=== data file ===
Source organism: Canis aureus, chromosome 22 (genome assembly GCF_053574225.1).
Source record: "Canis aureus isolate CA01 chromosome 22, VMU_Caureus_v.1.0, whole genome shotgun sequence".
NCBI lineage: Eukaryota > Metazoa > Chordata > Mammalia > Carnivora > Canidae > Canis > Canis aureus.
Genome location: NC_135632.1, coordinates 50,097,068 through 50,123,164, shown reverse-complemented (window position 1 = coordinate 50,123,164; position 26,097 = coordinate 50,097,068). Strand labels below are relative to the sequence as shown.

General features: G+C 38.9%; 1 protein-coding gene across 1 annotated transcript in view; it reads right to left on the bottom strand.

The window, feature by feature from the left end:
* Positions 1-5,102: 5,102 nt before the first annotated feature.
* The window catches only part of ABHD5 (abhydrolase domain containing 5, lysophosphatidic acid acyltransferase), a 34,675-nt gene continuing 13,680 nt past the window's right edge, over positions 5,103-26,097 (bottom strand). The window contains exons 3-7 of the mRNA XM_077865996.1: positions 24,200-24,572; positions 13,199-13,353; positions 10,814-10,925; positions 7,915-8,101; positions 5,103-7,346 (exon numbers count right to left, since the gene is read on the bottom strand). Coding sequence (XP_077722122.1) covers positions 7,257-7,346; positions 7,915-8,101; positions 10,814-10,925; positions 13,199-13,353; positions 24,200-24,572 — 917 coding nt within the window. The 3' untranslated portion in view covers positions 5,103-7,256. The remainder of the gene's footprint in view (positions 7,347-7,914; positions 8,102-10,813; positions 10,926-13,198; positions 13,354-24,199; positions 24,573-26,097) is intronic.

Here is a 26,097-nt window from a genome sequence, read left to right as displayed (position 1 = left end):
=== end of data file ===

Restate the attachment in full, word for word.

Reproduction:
Source organism: Canis aureus, chromosome 22 (genome assembly GCF_053574225.1).
Source record: "Canis aureus isolate CA01 chromosome 22, VMU_Caureus_v.1.0, whole genome shotgun sequence".
NCBI lineage: Eukaryota > Metazoa > Chordata > Mammalia > Carnivora > Canidae > Canis > Canis aureus.
Genome location: NC_135632.1, coordinates 50,097,068 through 50,123,164, shown reverse-complemented (window position 1 = coordinate 50,123,164; position 26,097 = coordinate 50,097,068). Strand labels below are relative to the sequence as shown.

General features: G+C 38.9%; 1 protein-coding gene across 1 annotated transcript in view; it reads right to left on the bottom strand.

The window, feature by feature from the left end:
* Positions 1-5,102: 5,102 nt before the first annotated feature.
* The window catches only part of ABHD5 (abhydrolase domain containing 5, lysophosphatidic acid acyltransferase), a 34,675-nt gene continuing 13,680 nt past the window's right edge, over positions 5,103-26,097 (bottom strand). The window contains exons 3-7 of the mRNA XM_077865996.1: positions 24,200-24,572; positions 13,199-13,353; positions 10,814-10,925; positions 7,915-8,101; positions 5,103-7,346 (exon numbers count right to left, since the gene is read on the bottom strand). Coding sequence (XP_077722122.1) covers positions 7,257-7,346; positions 7,915-8,101; positions 10,814-10,925; positions 13,199-13,353; positions 24,200-24,572 — 917 coding nt within the window. The 3' untranslated portion in view covers positions 5,103-7,256. The remainder of the gene's footprint in view (positions 7,347-7,914; positions 8,102-10,813; positions 10,926-13,198; positions 13,354-24,199; positions 24,573-26,097) is intronic.

Here is a 26,097-nt window from a genome sequence, read left to right as displayed (position 1 = left end):